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The three-year Living Lab innovation project, Pukeahu ki Tua on the Wellington campus, may have closed but the mauri (life force) of the project has been passed back to the campus to ensure the work continues.
Pukeahu ki Tua Whanganui-a-Tara | Think Differently was established in 2015 and co-created by staff and students on the Massey Wellington campus to increase communication and stakeholder engagement, and support projects aimed at improving student employability and entrepreneurship. It has involved more than 50 departments, schools, colleges and clubs across the University, including nearly 900 Massey students and more than 200 high school students.
Co-directors Associate Professor Robin Peace from the School of People, Environment and Planning, Professor Frank Sligo from the School of Communication, Journalism and Marketing, and Amy Heise, Associate Director Student Services, with project manager Andrea Marsden, hosted a celebration in the aptly chosen Pyramid space, to mark the opportunity for new nets to go fishing: ka pū te ruha, ka hao te rangatahi.
Speaking at the event, Robin recalled the inspiration for this project, and its predecessor, the Pukeahu Campus Identity project, as drawing from the place of the campus on Pukeahu, the hill once set aside for local iwi as one of the ‘Tenths’, repossessed by the Crown and then vested as an educational precinct, and acknowledged the ongoing support of Te Atiawa, Taranaki Whanui and the Tenths’ Trusts.
Other speakers noted examples such as Project Pyramid and campus way-finding initiatives that used student project management and design interns to develop enhanced physical campus spaces, such as the transformed Pyramid, where actions such as the installation of a coffee cart, soft furnishings and better heating and air conditioning had contributed to a revitalised environment. This space has been widely used by other Pukeahu projects such as the Create1World activism conference and the display of collaborative artwork from the Selekā Club artist residency.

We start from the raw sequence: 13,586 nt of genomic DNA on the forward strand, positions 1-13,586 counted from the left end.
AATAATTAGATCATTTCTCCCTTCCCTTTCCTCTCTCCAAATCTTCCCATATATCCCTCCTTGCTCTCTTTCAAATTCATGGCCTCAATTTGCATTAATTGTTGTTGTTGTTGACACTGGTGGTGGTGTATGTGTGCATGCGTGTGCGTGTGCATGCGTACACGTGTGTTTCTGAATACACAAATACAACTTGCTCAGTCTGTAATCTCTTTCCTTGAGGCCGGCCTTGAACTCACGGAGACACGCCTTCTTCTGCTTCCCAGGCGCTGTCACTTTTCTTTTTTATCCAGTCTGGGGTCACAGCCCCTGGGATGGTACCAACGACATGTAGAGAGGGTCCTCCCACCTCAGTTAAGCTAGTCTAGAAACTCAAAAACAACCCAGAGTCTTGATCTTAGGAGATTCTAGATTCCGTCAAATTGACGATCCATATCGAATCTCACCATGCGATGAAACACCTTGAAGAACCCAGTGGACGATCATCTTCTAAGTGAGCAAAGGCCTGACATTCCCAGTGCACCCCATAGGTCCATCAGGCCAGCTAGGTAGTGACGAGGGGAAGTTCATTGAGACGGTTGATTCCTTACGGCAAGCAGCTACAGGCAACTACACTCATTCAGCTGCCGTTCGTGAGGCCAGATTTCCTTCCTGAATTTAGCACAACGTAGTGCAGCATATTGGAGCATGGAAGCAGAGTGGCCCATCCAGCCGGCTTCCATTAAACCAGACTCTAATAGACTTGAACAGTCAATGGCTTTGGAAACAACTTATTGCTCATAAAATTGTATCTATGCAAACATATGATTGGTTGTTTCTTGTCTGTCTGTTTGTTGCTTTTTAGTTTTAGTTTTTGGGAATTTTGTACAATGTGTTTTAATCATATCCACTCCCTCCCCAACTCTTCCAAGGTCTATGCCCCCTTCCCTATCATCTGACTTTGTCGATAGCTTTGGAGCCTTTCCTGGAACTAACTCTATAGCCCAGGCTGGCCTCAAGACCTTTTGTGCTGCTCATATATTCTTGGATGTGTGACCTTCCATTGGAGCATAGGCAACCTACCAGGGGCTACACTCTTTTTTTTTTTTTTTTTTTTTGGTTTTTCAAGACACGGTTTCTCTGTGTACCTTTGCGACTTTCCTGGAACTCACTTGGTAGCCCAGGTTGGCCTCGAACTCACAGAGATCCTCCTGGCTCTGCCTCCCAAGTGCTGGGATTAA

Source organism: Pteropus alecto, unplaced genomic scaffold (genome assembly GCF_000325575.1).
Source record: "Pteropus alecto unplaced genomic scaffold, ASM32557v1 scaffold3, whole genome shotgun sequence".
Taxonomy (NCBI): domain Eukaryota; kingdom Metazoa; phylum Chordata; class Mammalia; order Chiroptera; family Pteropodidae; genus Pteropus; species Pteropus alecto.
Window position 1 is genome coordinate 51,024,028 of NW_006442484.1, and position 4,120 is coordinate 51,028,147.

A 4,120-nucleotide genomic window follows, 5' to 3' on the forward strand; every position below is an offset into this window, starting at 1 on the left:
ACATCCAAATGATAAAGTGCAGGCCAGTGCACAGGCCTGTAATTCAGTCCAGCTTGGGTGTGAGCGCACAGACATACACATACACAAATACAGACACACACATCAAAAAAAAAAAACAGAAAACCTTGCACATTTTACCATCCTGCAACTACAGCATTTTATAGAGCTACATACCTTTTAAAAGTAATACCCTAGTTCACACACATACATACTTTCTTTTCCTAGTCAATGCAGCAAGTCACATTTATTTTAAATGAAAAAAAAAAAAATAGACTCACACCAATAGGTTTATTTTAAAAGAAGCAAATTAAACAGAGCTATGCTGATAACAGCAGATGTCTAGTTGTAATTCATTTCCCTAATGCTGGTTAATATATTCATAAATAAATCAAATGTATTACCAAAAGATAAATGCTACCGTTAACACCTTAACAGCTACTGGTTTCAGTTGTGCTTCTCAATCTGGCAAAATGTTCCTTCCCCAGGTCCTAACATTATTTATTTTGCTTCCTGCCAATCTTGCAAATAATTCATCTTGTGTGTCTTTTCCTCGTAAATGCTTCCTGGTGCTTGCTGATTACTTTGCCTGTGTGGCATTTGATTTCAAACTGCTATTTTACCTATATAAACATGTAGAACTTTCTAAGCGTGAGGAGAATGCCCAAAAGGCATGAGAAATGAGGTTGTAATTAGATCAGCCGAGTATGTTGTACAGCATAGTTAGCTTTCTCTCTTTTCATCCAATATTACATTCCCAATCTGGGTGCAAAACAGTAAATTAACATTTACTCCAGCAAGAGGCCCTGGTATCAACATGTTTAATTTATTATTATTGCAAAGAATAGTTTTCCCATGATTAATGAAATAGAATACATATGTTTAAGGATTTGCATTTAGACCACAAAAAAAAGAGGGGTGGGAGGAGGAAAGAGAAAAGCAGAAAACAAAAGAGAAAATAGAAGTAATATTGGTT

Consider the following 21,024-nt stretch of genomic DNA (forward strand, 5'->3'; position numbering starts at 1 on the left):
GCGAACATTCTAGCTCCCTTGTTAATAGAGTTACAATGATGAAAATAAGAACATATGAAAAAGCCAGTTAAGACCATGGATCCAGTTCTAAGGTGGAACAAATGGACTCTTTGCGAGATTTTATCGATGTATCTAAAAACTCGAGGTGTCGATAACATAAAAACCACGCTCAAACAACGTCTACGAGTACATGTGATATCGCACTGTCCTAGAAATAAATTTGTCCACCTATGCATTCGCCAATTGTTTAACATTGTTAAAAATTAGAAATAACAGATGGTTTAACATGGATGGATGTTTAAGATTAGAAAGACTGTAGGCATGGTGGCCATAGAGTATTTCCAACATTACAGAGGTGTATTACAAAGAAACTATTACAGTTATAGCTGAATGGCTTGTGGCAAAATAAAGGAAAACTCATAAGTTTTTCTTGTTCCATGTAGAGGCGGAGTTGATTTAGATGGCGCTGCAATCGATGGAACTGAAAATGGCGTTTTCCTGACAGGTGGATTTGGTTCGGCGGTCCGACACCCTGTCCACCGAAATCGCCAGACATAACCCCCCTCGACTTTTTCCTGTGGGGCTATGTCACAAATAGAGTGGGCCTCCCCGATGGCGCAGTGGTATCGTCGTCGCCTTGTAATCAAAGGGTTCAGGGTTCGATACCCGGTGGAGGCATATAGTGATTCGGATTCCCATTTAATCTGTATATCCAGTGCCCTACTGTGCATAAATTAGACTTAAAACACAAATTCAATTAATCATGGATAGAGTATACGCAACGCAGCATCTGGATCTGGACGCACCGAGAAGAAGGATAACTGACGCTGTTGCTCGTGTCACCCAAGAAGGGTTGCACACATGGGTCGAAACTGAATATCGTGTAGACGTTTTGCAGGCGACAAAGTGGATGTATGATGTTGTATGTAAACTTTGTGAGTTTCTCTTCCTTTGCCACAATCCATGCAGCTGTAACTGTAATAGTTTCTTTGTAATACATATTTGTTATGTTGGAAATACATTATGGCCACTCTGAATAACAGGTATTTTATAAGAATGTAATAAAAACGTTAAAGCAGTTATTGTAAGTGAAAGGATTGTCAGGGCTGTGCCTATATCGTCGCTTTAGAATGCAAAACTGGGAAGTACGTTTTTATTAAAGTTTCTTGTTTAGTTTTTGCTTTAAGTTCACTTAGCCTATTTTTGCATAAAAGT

Other activities that encouraged collaboration and innovation included the development of the Pukeahu pathway to encourage the campus community to make use of the green spaces on campus and discover the sculptures and history of the land the campus sits on. Much of this development was inspired via the project incubator Campus Co-lab that helped make staff and students’ ideas to improve campus life a reality.
Many proposals, financed on average with $3825 from a Contestable Fund, identified well planned and deliverable projects that were undertaken team members across the colleges made up students, academic staff, professional staff and stakeholders.
Next week one of its last projects, called Love Your Campus, Love Your City, will be launched by School of Design senior lecturer Euan Robertson to help students spruce up the campus.
In September, an exhibition of student work from a zine-making workshop being held as part of the Asian Aotearoa Arts hui, wil be shown in the campus library.
Created: 19/06/2018 | Last updated: 21/06/2018
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